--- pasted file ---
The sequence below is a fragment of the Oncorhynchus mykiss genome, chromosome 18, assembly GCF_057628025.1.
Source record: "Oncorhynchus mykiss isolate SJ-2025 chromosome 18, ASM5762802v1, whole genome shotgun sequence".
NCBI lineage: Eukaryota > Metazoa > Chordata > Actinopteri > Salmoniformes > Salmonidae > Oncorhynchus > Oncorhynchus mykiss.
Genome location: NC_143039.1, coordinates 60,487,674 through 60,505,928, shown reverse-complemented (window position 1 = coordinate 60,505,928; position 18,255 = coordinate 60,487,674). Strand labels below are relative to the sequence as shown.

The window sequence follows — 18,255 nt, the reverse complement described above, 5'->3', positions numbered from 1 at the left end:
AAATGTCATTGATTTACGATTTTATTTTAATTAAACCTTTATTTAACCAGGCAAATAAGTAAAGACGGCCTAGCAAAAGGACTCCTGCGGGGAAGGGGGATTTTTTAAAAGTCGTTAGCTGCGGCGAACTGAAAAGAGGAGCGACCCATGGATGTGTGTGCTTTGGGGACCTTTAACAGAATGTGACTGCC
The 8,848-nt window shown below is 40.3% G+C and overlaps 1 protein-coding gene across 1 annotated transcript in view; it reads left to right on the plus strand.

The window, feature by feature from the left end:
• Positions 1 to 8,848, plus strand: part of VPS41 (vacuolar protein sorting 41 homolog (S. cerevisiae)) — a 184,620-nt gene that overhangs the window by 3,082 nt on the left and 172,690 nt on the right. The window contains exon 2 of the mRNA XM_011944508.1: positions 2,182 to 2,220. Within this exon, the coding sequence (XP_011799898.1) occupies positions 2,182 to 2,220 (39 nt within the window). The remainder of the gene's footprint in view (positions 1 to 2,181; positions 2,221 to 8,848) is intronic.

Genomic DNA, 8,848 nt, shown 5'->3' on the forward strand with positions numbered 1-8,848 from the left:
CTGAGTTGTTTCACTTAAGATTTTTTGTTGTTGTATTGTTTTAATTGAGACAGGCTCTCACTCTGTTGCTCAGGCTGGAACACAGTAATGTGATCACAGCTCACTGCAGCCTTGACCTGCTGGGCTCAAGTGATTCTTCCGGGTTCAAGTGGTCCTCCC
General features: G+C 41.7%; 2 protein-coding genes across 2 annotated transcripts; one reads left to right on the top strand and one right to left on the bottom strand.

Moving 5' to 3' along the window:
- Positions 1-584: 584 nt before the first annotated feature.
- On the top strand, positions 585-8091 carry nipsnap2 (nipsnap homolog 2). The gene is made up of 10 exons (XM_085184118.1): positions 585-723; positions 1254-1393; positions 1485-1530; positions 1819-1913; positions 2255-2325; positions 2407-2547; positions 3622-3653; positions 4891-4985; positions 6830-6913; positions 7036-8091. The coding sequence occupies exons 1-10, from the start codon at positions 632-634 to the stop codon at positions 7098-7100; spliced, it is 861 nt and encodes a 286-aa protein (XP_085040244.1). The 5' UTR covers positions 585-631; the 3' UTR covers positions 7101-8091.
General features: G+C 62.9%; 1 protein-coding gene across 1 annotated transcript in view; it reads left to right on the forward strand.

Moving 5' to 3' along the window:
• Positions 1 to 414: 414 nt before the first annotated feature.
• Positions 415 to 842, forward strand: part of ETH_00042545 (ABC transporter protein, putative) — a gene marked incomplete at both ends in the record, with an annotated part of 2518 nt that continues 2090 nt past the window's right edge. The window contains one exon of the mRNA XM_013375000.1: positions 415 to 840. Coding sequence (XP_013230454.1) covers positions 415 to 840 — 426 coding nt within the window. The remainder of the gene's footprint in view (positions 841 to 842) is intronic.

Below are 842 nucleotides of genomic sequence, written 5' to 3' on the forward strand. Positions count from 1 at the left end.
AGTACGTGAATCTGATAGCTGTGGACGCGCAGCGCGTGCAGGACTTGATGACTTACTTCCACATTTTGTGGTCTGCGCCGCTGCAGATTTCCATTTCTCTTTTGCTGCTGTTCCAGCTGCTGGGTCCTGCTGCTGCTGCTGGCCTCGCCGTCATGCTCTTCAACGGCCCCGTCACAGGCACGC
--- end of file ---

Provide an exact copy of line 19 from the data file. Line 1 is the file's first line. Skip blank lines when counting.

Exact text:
• Positions 415 to 842, forward strand: part of ETH_00042545 (ABC transporter protein, putative) — a gene marked incomplete at both ends in the record, with an annotated part of 2518 nt that continues 2090 nt past the window's right edge. The window contains one exon of the mRNA XM_013375000.1: positions 415 to 840. Coding sequence (XP_013230454.1) covers positions 415 to 840 — 426 coding nt within the window. The remainder of the gene's footprint in view (positions 841 to 842) is intronic.